Tuesday, July 8, 2008

DVD releases for July 8

Batman: Gotham Knight
Yeah, I know, this seems like a cheap marketing ploy for the pre-Dark Knight excitement, but I'm willing to guess it may be a little more worthwhile than that. Although this has DC Comics and Warner Brothers and "from the producers of the Dark Knight" written all over it, what isn't readily evident is the production team that will make these six straight to video animated episodes worth watching. First and foremost, the animation was done by Japan's Studio 4°C, Production I.G. and Madhouse (in other word easily the three best production studio in Japan.) Secondly, all five directors hail from across the Pacific and have contributed to various animation projects: Shoujirou Nishimi (Mind Game, Tekkonkinkreet), Futoshi Higashide (Giant Robo), Hiroshi Morioka (.hack//SIGN), Toshiyuki Kubooka (Gunbuster, BAOH), and Jong-Sik Nam (BASTof Syndrome). What all that says is that there was actually some careful planning behind this project even if the dollar signs were the motivator. The dark, moody look of the animation perfectly mimics that of Batman Begins and, maybe even more so, The Dark Knight. (Arkham Asylum anyone?) Gotham Knight is the perfect filler for the 10 days we have to wait for The Dark Knight.

Chop Shop (2007) directed by Ramin Bahrani
Perhaps one of the most depressing things so far in my 2008 movie-going experiences is being the soul viewer on the night I went to the Parkway Theater to see this poetic film. Obviously, that was just one night in its two-week run at the Parkway, so no doubt more people saw this film. BUT I regretted that the Parkway's gamble on this arthouse gem (that no one else was screening in town) seemed to be a failure. It's a great film: unassuming and very well-acted by the two young stars.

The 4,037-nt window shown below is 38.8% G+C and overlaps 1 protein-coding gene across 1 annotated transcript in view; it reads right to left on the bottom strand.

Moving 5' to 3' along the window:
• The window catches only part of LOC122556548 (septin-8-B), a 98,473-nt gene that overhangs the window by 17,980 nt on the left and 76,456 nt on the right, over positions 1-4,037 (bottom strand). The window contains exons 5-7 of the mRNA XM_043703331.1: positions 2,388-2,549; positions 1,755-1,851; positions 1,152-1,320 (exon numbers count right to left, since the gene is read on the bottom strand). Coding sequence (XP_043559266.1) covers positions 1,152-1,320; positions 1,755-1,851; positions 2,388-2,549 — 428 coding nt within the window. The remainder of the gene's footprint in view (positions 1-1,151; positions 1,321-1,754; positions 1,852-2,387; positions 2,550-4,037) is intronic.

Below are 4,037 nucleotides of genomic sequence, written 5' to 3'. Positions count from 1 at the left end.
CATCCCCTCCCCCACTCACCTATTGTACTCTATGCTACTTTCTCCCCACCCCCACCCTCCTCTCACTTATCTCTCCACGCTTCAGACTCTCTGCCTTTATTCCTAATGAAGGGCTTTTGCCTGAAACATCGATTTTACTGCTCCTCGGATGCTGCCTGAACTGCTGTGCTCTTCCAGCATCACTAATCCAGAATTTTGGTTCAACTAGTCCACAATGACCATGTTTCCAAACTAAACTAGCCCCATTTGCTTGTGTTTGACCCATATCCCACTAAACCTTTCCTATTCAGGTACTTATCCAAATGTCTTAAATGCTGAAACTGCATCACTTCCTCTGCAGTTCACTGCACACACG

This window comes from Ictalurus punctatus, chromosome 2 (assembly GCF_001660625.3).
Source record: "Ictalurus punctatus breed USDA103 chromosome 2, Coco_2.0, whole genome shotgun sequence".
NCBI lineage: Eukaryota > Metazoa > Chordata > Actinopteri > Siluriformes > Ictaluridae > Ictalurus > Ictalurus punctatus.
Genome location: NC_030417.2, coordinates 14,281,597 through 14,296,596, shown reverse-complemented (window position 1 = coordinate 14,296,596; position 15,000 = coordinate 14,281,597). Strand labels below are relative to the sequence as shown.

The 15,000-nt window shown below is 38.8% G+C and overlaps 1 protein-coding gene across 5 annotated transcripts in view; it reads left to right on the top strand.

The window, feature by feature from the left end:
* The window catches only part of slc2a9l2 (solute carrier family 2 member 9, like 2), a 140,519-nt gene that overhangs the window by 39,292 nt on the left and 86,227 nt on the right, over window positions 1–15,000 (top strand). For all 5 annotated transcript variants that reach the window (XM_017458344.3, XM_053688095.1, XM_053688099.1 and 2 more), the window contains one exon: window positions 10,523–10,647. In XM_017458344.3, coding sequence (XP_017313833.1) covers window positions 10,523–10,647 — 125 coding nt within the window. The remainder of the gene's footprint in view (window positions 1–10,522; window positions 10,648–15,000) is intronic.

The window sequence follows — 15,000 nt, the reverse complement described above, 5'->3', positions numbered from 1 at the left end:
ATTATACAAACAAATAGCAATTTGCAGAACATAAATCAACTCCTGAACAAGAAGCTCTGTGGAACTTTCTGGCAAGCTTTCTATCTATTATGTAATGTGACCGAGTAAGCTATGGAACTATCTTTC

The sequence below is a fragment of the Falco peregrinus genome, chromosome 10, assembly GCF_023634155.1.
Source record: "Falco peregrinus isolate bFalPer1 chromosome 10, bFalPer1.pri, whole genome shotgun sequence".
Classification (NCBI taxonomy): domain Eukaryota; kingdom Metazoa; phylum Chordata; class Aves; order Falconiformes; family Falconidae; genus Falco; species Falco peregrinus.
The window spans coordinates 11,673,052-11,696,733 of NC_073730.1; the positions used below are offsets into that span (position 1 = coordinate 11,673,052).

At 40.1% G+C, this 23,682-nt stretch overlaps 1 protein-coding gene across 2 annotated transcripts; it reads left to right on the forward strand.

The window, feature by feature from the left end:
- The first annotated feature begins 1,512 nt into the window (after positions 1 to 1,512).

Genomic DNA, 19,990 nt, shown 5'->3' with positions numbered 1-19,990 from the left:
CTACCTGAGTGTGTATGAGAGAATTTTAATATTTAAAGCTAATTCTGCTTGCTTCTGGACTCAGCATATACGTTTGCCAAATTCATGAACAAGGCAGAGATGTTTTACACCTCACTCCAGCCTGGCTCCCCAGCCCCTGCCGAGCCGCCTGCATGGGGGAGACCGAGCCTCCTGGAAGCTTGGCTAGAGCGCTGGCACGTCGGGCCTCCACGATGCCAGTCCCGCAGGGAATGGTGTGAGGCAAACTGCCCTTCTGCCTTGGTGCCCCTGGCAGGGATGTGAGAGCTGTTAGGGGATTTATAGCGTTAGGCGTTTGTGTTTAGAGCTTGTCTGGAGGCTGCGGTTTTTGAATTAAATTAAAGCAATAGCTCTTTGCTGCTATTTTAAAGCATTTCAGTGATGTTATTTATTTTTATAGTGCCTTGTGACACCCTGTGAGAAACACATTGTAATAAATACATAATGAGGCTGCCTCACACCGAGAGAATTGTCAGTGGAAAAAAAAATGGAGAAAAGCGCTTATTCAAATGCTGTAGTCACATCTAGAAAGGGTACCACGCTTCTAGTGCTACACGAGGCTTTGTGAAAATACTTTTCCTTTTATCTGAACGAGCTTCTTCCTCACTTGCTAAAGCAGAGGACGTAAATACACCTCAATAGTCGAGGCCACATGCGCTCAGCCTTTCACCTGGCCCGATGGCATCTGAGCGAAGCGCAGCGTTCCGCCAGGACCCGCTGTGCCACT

The Tracy Fragments (2007) directed by Bruce McDonald
Ellen Page (before she was Juno and after she was Hayley Stark as a character that is oddly somewhere in between) stars in this film that made the rounds via festivals. Hailing from Canada, this film looks promising, but a brief look at other's reviews do not look too good. Despite my best intentions, I missed this screening at the local film festival.

Bat Without Wings (1980) directed by Chor Yuen
A hilariously muddled supernatural wuxia flick from the Shaw Brothers, with an appearance by a Gene Simmons look-a-like. The plot is a head-scratcher, but the details of the sets and costumes and pre-CGI special effects are really great. Personally, I love this movie, but don't hold that against me.

So Much Rice (2007) directed by Li Hongqi
Here's kind of an interesting DVD to come along, although I can't tell you much about it. From Mainland novelist and poet, an "ineffably eccentric debut, centred on an enigmatic sexual triangle, with an amazing score by cult musician Zuoxiao Zuzhou." (BFI) These are the kind of films that make me glad I do actually subscribe to a DVD service.

The Future is Unwritten (2007) directed by Julian Temple
There is no shortage of Joe Strummer and/or Clash documentaries, but this seems to be one of the best.

Stop-Loss (2008) directed by Kimberly Peirce
I refuse to believe that this film is as bad as the trailer and the screaming MTV sponsorship insists, and most of the critics back me up on this. Stop-Loss is Kimberly Peirce's first film in nine years, since the award-winning but no less controversial Boys Don't Cry.

Mon Oncle Antoine (1971) directed by Claude Jutra
Greatest Canadian film of all time? Really?

7 comments:

Anonymous said...

Love your blog Kathie, but what does it say about Twin Cities film culture that most of the posts anymore are about DVD releases?

So sad that Minnesota Film Arts has essentially stopped year-round programming. I heard a rumor that they were looking at taking over space at the St. Anthony Main, which could be cool, but do enough people trust/respect the organization anymore to support it outside of MSPIFF?

The Twin Cities really needs a full-time (probably and preferably non-profit) art cinema to complement the great series being programmed at the Walker and now, occasionally, at the Parkway too.

Daniel G. said...

I would submit there is still a relatively strong theatrical presence here. We know the Parkway is doing great work and even the Walker has taken their film programming to a new level. We're no N.Y. or L.A., but we may not be too far behind a scene like Chicago.

Regardless, I still agree that MFA is not looking healthy right now and that fact is not good for anybody.